With the NHL’s Trade Deadline fast approaching, it’s about that time of year that fans and media alike start speculating on just who their team may target or sell off. The Carolina Hurricanes, being firmly entrenched in the playoff mix and labeled as a legitimate contender, seem like a candidate to be buyers once again — should they see fit.
Personally, I think the Hurricanes’ window is just opening, so I’m not of the mindset that they have to make a move. If anything, I think they’d be wise to maybe make a “hockey trade” that would help them beyond this season as well, as opposed to just adding a rental player. If you’re going to part with future assets to improve now, I personally vouch for the approach that you’re better off to off-load a little more, and in turn receive a little bit more.
I’ll start things off with my favorite (hypothetical) trade target for the Hurricanes; Nashville Predators winger Viktor Arvidsson. I just think he makes sense for the team on multiple levels, and at age 27, could easily fit in with the group’s core and be a key component to the squad moving forward.
Arvidsson, who after this season still has three years remaining on his contract at a super reasonable $4.25 million cap charge, is a coveted right-shot sniper who would fit in fantastically with the Hurricanes’ top-six forward group. He’s a true finisher and has an abundance of speed, skill, and great hands that make him a serious scoring threat.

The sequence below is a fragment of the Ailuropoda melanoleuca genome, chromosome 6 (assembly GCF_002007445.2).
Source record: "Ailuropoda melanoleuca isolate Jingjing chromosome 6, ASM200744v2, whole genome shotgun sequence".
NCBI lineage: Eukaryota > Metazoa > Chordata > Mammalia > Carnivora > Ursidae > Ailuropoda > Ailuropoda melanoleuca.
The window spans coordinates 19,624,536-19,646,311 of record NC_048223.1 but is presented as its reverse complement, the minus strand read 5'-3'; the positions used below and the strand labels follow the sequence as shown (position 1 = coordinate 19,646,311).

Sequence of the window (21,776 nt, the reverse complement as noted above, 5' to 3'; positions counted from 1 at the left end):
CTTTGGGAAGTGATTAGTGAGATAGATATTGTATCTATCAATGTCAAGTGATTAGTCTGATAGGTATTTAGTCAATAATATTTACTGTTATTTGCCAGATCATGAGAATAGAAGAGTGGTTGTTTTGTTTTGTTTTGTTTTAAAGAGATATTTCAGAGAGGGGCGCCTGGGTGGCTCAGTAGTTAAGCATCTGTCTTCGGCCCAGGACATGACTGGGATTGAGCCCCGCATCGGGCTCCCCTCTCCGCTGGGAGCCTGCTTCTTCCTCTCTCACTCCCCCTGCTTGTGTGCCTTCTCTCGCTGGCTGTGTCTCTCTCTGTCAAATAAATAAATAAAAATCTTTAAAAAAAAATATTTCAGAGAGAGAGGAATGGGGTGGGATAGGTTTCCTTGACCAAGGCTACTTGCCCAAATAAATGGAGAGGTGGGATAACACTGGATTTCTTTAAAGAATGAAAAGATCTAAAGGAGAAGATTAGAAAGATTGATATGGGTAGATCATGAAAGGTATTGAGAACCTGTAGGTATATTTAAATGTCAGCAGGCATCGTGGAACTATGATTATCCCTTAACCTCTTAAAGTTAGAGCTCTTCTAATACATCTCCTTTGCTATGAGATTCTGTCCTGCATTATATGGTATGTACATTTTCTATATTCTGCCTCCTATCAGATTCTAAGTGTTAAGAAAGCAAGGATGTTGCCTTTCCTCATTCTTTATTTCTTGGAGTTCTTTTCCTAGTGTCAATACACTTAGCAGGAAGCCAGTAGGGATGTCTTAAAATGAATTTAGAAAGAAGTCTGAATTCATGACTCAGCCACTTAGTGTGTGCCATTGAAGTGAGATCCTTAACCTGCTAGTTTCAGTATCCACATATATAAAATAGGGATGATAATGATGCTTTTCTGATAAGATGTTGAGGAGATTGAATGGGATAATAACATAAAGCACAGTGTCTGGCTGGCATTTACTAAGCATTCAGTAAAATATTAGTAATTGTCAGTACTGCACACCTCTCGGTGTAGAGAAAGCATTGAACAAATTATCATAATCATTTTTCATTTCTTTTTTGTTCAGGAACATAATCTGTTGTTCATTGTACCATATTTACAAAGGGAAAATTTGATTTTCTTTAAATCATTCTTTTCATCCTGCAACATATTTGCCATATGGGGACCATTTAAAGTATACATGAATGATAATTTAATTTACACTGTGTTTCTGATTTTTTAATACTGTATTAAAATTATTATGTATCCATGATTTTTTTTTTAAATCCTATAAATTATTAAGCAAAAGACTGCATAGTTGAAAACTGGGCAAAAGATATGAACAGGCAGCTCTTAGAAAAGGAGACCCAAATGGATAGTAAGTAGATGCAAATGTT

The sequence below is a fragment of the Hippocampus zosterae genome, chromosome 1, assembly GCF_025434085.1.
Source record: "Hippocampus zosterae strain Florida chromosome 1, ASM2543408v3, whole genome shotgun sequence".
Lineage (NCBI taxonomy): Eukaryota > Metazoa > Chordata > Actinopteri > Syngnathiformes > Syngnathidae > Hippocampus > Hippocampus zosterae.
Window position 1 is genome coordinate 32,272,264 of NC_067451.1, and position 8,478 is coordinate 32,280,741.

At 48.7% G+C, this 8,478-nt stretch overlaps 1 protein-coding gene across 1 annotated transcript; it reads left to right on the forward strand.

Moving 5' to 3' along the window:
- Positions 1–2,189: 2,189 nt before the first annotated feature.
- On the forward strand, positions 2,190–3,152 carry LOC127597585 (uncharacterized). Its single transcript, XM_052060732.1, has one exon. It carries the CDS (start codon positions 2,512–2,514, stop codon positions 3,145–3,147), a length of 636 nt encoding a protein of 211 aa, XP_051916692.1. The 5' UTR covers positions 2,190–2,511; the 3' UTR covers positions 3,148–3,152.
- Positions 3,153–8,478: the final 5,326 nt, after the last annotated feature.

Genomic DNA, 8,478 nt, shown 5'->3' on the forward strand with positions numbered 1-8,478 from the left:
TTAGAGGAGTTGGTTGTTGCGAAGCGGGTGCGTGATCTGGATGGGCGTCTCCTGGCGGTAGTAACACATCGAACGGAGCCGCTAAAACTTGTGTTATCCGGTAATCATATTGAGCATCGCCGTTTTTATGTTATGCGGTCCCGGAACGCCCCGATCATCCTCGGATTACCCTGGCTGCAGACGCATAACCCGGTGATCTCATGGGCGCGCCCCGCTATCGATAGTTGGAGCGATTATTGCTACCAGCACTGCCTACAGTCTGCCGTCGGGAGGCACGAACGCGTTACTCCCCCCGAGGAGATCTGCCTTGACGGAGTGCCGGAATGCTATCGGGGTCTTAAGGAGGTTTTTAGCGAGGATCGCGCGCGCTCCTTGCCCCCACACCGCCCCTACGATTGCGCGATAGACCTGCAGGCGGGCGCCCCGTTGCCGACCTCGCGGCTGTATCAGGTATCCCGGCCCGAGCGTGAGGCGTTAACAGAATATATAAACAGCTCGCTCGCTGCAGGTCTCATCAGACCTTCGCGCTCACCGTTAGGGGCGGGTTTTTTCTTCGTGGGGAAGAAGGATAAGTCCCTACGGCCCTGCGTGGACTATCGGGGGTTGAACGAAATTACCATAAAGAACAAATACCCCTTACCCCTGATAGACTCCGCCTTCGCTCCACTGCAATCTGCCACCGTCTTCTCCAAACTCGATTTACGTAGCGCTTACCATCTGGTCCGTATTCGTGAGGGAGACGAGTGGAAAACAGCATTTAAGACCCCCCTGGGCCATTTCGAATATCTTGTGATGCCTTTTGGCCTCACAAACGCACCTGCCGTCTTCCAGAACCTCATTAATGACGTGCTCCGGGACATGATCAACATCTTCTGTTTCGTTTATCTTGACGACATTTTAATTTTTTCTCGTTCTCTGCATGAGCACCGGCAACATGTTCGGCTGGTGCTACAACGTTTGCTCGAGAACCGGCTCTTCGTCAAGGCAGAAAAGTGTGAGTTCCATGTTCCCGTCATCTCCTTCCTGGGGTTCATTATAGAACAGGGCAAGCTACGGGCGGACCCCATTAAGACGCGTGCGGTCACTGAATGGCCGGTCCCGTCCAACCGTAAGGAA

Between 2017 and 2019, Arvidsson put together a run of three consecutive seasons at a 30-goal pace and was a top NHL scorer in the 2018-19 season with his 34 goals in 58 games, equaling a 48-goal pace had he not gotten injured. Last season, he dealt with some injuries as well, but still scored at a 25-goal pace.
He’s gone a bit off track this season with just three goals and 12 points in 26 games, but the Predators roster is unbearably bad right now and their entire offense (aside from Filip Forsberg) is underperforming. I don’t expect Arvidsson to come cheap, but he’s certainly a guy whose value isn’t at its highest right now and could potentially be acquired for far less than he could’ve just a year ago.
According to Elliotte Friedman, Arvidsson is not currently among the Preds’ untouchables, so there’s reason to believe he could be moved if a potential deal entices them enough. He mentioned that the price will be high — and rightfully so — but with a trench-deep prospect group and collection of draft picks, the Hurricanes have the assets to make a deal of this magnitude a real possibility. Arvidsson would be another player for the Canes to protect in the upcoming expansion draft, but with the 7-3-1 model, they would have no issue doing so.
He’s a player who seems desperate for a change of scenery, and I truly believe that he could recapture his electric goal-scoring form in this system. Flanking one of Sebastian Aho or Vincent Trocheck in the Hurricanes’ top-six would be a dream situation for him, as his size and speed combination is a seamless fit alongside either of those two players. It’s a similar situation to Trocheck, who was also in need of a change of scenery from Florida, and he’s now revived his career and flourished in Raleigh.